“Just because of the things we find, and if I didn’t enjoy it I sure wouldn’t come,” Linna Barnum said.

ROLE OF THE

MORMON CHURCH

Paul Nauta is the public relations manager for FamilySearch International, which oversees the Family History Library in Salt Lake City, the FamilySearch.org website and its network of family history search centers worldwide with 4,960 in over 130 countries, including the one in Pahrump.

The Genealogical Society of Utah is the predecessor of FamilySearch International. The GSU, started in 1894, was later changed to FamilySearch International to better serve and position its global operations, according to Nauta.

FamilySearch International is a charitable operation funded by the Mormon church.

Nauta further explained the church doctrine rooted in family heritage, and the belief that all family relationships continue beyond death.

“We believe, as such, we have an obligation to know the shoulders that we stand on, and to live better lives as a result,” Nauta said. “Research has also shown that children, nowadays, that know more about their family’s history tend to be more resilient against life’s trials. Their self-identity is stronger than those who do not.”

For over 100 years, the church has been working on preserving all the world’s historical records of genealogical value.

“We know that interest in family relationships is not particular to the Mormon church,” Nauta said. “Anybody of pretty much any ethnicity and any faith has an interest in the shoulders they stand on and, therefore, the records and services that we offer are offered freely through the nonprofit organization FamilySearch for anyone to do.”

The Family History Library in Salt Lake City started collecting and preserving genealogical records in 1894.

In 1938, the process of preserving family records on microfilm and microfiche began since that was the best long-term preservation medium at the time.

“During that period, we acquired 2.4 million rolls of microfilm from over 180 countries,” Nauta said. “We’ve made those available to our family history centers.”

The church built the Granite Mountain Records Vault in 1965 outside of Salt Lake City. The mountain repository has maintained the proper temperature, humidity and protection for permanent storage of valuable family history records from all over the world.

About ten years ago, the process of microfilming records was phased out for preserving genealogical records.

“We now are a premiere leader in digital record preservation. So, we digitally preserve the historic records worldwide through our efforts and are making those available on FamilySearch.org for free,” Nauta said.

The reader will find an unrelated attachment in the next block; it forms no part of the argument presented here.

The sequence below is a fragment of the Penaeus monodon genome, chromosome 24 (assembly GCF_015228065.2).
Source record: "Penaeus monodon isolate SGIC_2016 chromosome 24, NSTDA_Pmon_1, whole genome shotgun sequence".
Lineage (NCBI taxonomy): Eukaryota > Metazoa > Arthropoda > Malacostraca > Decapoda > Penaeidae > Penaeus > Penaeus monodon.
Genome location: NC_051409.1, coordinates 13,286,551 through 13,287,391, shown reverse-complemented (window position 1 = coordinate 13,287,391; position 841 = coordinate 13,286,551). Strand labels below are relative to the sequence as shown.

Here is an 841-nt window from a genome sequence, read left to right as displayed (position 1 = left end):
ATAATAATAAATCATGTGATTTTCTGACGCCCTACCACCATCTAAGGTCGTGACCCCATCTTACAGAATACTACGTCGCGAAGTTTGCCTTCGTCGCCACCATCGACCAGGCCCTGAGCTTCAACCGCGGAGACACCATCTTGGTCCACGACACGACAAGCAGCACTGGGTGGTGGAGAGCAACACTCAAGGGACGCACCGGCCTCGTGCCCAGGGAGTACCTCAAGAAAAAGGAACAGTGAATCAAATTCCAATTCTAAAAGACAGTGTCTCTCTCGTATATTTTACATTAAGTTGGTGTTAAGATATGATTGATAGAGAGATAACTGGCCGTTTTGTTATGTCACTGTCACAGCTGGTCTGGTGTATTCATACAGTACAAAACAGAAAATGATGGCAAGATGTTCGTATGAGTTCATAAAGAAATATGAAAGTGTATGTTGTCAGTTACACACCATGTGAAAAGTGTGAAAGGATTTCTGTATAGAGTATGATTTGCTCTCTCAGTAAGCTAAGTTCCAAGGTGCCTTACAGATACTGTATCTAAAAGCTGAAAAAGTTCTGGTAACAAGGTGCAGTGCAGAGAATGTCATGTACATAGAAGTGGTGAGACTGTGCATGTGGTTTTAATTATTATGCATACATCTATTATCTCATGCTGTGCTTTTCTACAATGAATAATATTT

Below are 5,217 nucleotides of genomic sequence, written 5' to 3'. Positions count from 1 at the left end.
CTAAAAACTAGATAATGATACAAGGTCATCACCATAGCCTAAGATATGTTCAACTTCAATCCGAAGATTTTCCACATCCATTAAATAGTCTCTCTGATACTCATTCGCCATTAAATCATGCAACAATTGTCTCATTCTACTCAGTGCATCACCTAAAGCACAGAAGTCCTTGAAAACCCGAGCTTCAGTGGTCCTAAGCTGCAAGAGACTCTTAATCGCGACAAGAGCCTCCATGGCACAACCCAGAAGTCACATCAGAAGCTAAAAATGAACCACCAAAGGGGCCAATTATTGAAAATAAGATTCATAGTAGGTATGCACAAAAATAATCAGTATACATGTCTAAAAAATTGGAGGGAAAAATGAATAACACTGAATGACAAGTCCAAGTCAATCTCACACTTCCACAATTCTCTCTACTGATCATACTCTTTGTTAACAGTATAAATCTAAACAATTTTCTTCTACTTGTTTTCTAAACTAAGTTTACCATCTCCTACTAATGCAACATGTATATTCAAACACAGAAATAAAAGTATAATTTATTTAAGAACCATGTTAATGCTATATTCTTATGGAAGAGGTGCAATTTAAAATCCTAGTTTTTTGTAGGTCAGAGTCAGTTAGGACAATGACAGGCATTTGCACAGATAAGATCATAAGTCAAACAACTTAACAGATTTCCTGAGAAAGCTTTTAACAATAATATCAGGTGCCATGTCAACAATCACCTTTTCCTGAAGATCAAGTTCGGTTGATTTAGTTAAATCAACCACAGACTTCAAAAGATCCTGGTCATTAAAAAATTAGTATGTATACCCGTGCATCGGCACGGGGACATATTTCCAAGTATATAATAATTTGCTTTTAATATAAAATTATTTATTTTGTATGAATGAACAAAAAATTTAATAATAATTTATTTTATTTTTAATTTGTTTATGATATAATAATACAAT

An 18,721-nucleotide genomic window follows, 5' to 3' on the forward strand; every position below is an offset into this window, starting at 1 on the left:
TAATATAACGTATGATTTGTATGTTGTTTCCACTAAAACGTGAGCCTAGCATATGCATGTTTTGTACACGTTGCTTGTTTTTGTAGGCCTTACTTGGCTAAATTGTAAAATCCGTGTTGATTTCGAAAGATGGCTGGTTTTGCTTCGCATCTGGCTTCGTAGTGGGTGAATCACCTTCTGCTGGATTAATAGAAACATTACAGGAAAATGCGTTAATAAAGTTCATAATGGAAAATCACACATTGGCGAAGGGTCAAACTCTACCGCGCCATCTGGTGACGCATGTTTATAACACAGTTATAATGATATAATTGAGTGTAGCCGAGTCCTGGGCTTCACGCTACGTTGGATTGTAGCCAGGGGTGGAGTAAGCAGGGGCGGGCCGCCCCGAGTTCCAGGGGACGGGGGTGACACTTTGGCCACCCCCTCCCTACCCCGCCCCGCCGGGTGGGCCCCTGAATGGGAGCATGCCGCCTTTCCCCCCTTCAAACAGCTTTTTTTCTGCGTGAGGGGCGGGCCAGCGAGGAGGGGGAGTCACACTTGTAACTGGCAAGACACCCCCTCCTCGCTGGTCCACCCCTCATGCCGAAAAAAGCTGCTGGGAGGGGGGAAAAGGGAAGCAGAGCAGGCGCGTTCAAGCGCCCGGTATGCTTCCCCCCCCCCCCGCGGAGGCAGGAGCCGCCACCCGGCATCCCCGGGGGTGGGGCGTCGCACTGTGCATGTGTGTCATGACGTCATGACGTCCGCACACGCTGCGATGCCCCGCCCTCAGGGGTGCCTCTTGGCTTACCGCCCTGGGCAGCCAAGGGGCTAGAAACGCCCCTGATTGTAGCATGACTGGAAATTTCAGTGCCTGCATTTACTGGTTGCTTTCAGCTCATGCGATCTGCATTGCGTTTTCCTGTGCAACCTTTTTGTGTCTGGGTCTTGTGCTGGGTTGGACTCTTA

FamilySearch International has 330-plus camera teams in over 45 countries working to digitize the historical records to make them more accessible for individuals. There are also teams working on-site at the Granite Mountain Records Vault digitizing the records from microfilm.

Nauta said microfilm is not a great accessible medium, which has to be distributed through the family history center network compared to a digital version.

“We can publish it online very, very quickly, and using technology that we’ve developed, we can give you access to the digital image of the original, which, in most cases, is much better actually, and much more clear ,” he said. “So, you don’t have to travel to Germany, or France or South America to look for records of your ancestors that our teams have already filmed and put them right online for free, for you.”

Indexing is a ongoing program throughout the church where volunteers are taking the digitized records, putting them on a computer screen and then logging the information so it can be indexed.

Judith Luellen said there are about 30 or so of these indexers right here in Pahrump.

According to FamilySearch.org, 2016 marked the 10-year anniversary of the online indexing initiative. Thanks to the efforts of employees and dedicated volunteers worldwide, more than 5.57 billion searchable names are available online from over 1.2 billion published historical documents.

Free online classes and webinars are offered every month. Check the site for more information.

After a holiday hiatus, the Pahrump FamilySearch Center will be resuming normal hours on Tuesday, Jan. 10, from 9 a.m. to 3 p.m., and 6 p.m. to 9 p.m.; Wednesday, 9 a.m. to 3 p.m.; and Thursday, 9 a.m.to 3 p.m.

The center will be offering a new session of free classes on Wednesdays beginning at 10 a.m. The center is located in the Church of Jesus Christ of Latter-day Saints building, 921 Wilson Road at the corner of East Wilson and West streets.